Tedder

Pirate Radio

  • Directed by Richard Curtis
  • Starring Philip Seymour Hoffman, Nick Frost, Rock 'n’ Roll
  • Rated R
3 pulses

PiratePirate Radio reads like a ’60s rock enthusiast’s answer to Almost Famous. Set amidst the backdrop of a laughably uptight British government, an inexperienced teen finds himself on board a pirate radio ship full of miscreant DJs and immoral fornicators who teach him how to let loose and come of age. With a golden cast of foreign funnymen playing the freewheeling nautical dream chasers, including: Nick Frost (Shaun of the Dead and Hot Fuzz), Rhys Darby (Flight of the Conchords), and Chris O’Dowd (The IT Crowd), Pirate Radio could have been an Almost Famous for the British Invasion.

The film is hindered firstly by the inclusion of Almost Famous cast member Philip Seymour Hoffman. Here, he does his best to reprise his role as the pretentious record nerd who puts on a cool exterior in a lame attempt to hide a personality deficiency. Not that any character in Pirate Radio is particularly well drawn. The “villains,” two repressed British Parliament agents played by Kenneth Branagh (with Hitler hair and ‘stache) and “Coupling’s” Jack Davenport (the unfortunately named Twatt), present such an obviously worse life-style alternative, all stiffness and vinegar, as to lift the crew of the Radio Rock to sainthood. Though the crew and villains are no less likeable for being dimensionally challenged, the film itself falters for lack of any tension that could be created by grey areas.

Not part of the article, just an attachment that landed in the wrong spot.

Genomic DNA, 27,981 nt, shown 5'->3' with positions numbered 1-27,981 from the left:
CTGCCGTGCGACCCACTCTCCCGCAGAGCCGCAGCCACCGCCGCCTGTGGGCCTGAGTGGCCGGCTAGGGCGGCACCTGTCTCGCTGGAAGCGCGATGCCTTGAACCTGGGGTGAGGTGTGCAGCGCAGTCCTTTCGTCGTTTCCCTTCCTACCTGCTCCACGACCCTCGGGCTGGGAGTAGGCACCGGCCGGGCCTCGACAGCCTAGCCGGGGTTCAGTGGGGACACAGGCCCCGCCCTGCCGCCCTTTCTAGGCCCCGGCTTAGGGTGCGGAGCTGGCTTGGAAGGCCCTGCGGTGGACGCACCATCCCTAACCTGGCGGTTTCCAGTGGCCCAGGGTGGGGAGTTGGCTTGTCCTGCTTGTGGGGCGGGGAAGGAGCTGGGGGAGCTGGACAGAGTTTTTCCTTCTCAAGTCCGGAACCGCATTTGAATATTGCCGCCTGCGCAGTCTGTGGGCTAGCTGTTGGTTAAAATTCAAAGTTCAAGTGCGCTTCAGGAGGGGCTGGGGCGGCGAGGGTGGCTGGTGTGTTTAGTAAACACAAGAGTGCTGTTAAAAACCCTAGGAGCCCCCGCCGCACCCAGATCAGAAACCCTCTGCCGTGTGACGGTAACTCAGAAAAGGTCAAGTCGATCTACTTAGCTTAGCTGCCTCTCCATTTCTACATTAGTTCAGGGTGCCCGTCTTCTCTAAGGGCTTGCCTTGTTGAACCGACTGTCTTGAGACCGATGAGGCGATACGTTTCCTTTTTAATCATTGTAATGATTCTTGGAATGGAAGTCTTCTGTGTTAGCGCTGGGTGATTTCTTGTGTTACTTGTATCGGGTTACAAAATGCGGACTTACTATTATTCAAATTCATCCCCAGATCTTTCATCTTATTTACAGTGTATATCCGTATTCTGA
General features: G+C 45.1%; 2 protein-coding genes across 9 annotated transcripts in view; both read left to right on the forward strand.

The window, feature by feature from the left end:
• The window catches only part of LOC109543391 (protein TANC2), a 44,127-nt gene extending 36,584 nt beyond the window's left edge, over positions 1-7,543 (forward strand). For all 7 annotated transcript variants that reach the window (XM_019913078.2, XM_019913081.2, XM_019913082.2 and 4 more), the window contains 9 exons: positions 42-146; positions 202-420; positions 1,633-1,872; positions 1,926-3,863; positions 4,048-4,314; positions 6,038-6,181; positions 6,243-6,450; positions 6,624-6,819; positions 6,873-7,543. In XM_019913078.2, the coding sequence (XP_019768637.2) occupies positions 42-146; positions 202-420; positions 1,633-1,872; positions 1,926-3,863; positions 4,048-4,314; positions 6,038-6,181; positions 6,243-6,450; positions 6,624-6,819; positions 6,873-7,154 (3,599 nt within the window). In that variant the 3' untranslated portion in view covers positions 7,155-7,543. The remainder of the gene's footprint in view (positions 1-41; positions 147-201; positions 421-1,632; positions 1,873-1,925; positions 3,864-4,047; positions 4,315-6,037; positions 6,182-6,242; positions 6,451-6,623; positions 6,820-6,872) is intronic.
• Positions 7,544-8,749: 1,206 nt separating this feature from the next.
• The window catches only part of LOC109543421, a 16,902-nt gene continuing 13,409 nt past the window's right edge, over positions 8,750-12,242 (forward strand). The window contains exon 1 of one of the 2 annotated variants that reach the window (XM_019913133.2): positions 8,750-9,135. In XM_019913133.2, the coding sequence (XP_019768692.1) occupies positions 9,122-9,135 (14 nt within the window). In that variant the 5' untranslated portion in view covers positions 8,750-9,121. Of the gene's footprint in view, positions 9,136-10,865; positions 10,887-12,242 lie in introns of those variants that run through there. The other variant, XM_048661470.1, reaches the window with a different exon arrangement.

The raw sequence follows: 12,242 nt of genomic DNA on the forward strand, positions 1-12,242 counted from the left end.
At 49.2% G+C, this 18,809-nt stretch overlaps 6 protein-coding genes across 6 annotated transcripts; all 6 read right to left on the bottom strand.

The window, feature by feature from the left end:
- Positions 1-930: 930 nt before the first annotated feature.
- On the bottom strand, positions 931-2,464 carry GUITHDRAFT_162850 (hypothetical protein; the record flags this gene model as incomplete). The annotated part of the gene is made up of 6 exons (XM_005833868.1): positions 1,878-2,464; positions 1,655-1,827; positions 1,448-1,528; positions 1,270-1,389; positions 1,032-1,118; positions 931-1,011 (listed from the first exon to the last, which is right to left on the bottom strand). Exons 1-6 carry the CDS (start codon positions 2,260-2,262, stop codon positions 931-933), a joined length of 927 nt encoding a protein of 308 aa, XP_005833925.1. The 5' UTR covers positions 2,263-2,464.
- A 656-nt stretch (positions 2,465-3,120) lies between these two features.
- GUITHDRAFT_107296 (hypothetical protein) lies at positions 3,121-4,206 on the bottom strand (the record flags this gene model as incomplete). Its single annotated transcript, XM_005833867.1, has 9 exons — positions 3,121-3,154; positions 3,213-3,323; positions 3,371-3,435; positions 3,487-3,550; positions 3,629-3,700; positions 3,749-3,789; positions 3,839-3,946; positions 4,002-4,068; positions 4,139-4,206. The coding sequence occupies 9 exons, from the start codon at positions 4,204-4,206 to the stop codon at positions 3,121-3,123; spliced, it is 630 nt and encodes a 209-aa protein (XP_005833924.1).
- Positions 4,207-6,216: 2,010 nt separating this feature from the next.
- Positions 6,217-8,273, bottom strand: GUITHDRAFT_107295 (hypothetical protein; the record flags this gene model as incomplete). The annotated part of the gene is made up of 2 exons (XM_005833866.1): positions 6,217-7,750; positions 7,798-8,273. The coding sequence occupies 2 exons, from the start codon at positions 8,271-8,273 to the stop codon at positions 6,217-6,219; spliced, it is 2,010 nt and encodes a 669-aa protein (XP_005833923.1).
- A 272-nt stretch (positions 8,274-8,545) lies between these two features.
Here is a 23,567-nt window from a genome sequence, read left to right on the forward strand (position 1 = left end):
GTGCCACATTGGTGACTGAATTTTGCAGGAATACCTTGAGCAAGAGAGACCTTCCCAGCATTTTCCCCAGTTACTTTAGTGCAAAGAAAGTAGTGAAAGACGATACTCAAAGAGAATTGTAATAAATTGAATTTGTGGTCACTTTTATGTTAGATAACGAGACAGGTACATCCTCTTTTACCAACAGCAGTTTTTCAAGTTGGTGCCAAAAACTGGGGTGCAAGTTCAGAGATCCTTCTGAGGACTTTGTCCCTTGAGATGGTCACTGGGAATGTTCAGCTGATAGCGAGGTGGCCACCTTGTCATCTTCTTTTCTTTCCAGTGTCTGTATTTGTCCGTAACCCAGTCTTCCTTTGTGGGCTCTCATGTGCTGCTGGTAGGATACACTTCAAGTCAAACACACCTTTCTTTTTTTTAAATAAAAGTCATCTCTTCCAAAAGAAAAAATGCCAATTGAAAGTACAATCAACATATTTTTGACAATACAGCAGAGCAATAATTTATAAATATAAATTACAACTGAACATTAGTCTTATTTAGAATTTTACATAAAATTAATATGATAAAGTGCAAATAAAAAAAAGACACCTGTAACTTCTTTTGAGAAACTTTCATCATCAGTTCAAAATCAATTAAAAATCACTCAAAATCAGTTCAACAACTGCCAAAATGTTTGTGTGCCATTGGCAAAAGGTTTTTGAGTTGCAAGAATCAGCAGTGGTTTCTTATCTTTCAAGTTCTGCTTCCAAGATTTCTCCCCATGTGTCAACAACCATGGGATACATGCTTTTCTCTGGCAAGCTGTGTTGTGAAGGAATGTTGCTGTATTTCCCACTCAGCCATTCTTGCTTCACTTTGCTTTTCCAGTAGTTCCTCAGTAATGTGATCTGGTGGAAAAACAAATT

What results instead of a real story involving real people is a series of humorously entertaining vignettes with quote-unquote “poignant” musical montages peppered throughout. Add to that countless more montages of random city-folk dancing to pop tunes randomly wedged in to ensure we understand the “importance of rock ‘n’ roll” and the film is left with little room for a truly involving story. If anything, the film (like The Beatles Rock Band) commendably succeeds at introducing new generations to some really good music. Unfortunately, time-tested 50-year-old rock classics do not a good movie make.

Though Pirate Radio is perfectly enjoyable in pieces, it becomes stagnant over the course of two hours due to the filmmakers’ heavy reliance on self-contained scenes and musical montages, which is a shame. It would’ve made for a hilarious television series.

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